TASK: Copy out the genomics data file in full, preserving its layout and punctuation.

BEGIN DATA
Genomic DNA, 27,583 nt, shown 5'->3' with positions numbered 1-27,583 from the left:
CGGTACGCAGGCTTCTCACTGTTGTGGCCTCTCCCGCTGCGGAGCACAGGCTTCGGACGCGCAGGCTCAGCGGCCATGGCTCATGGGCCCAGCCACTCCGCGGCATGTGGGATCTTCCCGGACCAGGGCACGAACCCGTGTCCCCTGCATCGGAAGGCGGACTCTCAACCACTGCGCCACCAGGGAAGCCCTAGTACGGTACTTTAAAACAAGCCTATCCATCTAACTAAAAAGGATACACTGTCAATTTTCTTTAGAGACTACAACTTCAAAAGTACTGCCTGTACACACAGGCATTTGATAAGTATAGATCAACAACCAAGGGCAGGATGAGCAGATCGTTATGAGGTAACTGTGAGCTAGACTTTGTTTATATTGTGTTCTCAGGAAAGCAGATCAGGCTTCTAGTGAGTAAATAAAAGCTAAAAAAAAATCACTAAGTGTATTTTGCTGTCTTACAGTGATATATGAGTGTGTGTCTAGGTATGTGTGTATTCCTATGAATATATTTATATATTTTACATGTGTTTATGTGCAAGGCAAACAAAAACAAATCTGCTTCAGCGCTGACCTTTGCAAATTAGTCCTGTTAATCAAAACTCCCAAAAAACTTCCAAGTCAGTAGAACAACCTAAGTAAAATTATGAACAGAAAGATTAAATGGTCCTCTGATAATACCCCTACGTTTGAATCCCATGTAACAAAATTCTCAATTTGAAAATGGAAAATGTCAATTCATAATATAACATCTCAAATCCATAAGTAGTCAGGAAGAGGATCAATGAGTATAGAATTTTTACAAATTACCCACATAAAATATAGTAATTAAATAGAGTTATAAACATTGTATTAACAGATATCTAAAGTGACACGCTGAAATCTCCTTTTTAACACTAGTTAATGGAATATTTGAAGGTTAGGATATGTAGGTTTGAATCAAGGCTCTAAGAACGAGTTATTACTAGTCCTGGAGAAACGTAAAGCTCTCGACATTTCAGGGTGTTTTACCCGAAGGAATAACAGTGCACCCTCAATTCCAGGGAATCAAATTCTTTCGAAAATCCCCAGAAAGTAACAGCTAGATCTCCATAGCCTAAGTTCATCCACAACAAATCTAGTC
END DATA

Genomic DNA, 27,583 nt, shown 5'->3' with positions numbered 1-27,583 from the left:
CGGTACGCAGGCTTCTCACTGTTGTGGCCTCTCCCGCTGCGGAGCACAGGCTTCGGACGCGCAGGCTCAGCGGCCATGGCTCATGGGCCCAGCCACTCCGCGGCATGTGGGATCTTCCCGGACCAGGGCACGAACCCGTGTCCCCTGCATCGGAAGGCGGACTCTCAACCACTGCGCCACCAGGGAAGCCCTAGTACGGTACTTTAAAACAAGCCTATCCATCTAACTAAAAAGGATACACTGTCAATTTTCTTTAGAGACTACAACTTCAAAAGTACTGCCTGTACACACAGGCATTTGATAAGTATAGATCAACAACCAAGGGCAGGATGAGCAGATCGTTATGAGGTAACTGTGAGCTAGACTTTGTTTATATTGTGTTCTCAGGAAAGCAGATCAGGCTTCTAGTGAGTAAATAAAAGCTAAAAAAAAATCACTAAGTGTATTTTGCTGTCTTACAGTGATATATGAGTGTGTGTCTAGGTATGTGTGTATTCCTATGAATATATTTATATATTTTACATGTGTTTATGTGCAAGGCAAACAAAAACAAATCTGCTTCAGCGCTGACCTTTGCAAATTAGTCCTGTTAATCAAAACTCCCAAAAAACTTCCAAGTCAGTAGAACAACCTAAGTAAAATTATGAACAGAAAGATTAAATGGTCCTCTGATAATACCCCTACGTTTGAATCCCATGTAACAAAATTCTCAATTTGAAAATGGAAAATGTCAATTCATAATATAACATCTCAAATCCATAAGTAGTCAGGAAGAGGATCAATGAGTATAGAATTTTTACAAATTACCCACATAAAATATAGTAATTAAATAGAGTTATAAACATTGTATTAACAGATATCTAAAGTGACACGCTGAAATCTCCTTTTTAACACTAGTTAATGGAATATTTGAAGGTTAGGATATGTAGGTTTGAATCAAGGCTCTAAGAACGAGTTATTACTAGTCCTGGAGAAACGTAAAGCTCTCGACATTTCAGGGTGTTTTACCCGAAGGAATAACAGTGCACCCTCAATTCCAGGGAATCAAATTCTTTCGAAAATCCCCAGAAAGTAACAGCTAGATCTCCATAGCCTAAGTTCATCCACAACAAATCTAGTC